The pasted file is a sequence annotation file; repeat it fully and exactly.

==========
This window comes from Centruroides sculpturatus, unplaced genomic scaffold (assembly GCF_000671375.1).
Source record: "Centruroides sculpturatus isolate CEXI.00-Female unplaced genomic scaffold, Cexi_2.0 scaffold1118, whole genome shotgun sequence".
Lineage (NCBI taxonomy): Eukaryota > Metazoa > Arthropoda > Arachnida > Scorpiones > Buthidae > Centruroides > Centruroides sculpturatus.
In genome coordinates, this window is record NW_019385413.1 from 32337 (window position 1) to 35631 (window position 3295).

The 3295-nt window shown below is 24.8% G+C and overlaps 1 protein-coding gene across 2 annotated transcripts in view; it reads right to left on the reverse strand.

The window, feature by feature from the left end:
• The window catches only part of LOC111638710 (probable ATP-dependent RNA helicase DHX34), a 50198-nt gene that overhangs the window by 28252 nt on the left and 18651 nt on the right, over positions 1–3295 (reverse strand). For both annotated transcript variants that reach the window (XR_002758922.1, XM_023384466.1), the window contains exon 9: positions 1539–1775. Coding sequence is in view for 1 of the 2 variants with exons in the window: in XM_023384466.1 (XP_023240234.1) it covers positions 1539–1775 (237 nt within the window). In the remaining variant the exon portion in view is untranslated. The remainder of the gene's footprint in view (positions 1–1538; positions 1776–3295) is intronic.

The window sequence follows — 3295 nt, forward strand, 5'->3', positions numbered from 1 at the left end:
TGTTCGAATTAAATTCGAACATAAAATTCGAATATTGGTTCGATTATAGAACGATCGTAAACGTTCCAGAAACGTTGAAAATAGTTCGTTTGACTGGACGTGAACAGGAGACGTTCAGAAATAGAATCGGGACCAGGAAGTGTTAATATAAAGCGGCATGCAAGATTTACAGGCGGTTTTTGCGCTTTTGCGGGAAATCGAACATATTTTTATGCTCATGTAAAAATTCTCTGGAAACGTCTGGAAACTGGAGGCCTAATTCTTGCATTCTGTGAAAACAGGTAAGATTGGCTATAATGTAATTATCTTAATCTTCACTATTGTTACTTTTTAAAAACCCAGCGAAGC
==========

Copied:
This window comes from Centruroides sculpturatus, unplaced genomic scaffold (assembly GCF_000671375.1).
Source record: "Centruroides sculpturatus isolate CEXI.00-Female unplaced genomic scaffold, Cexi_2.0 scaffold1118, whole genome shotgun sequence".
Lineage (NCBI taxonomy): Eukaryota > Metazoa > Arthropoda > Arachnida > Scorpiones > Buthidae > Centruroides > Centruroides sculpturatus.
In genome coordinates, this window is record NW_019385413.1 from 32337 (window position 1) to 35631 (window position 3295).

The 3295-nt window shown below is 24.8% G+C and overlaps 1 protein-coding gene across 2 annotated transcripts in view; it reads right to left on the reverse strand.

The window, feature by feature from the left end:
• The window catches only part of LOC111638710 (probable ATP-dependent RNA helicase DHX34), a 50198-nt gene that overhangs the window by 28252 nt on the left and 18651 nt on the right, over positions 1–3295 (reverse strand). For both annotated transcript variants that reach the window (XR_002758922.1, XM_023384466.1), the window contains exon 9: positions 1539–1775. Coding sequence is in view for 1 of the 2 variants with exons in the window: in XM_023384466.1 (XP_023240234.1) it covers positions 1539–1775 (237 nt within the window). In the remaining variant the exon portion in view is untranslated. The remainder of the gene's footprint in view (positions 1–1538; positions 1776–3295) is intronic.

The window sequence follows — 3295 nt, forward strand, 5'->3', positions numbered from 1 at the left end:
TGTTCGAATTAAATTCGAACATAAAATTCGAATATTGGTTCGATTATAGAACGATCGTAAACGTTCCAGAAACGTTGAAAATAGTTCGTTTGACTGGACGTGAACAGGAGACGTTCAGAAATAGAATCGGGACCAGGAAGTGTTAATATAAAGCGGCATGCAAGATTTACAGGCGGTTTTTGCGCTTTTGCGGGAAATCGAACATATTTTTATGCTCATGTAAAAATTCTCTGGAAACGTCTGGAAACTGGAGGCCTAATTCTTGCATTCTGTGAAAACAGGTAAGATTGGCTATAATGTAATTATCTTAATCTTCACTATTGTTACTTTTTAAAAACCCAGCGAAGC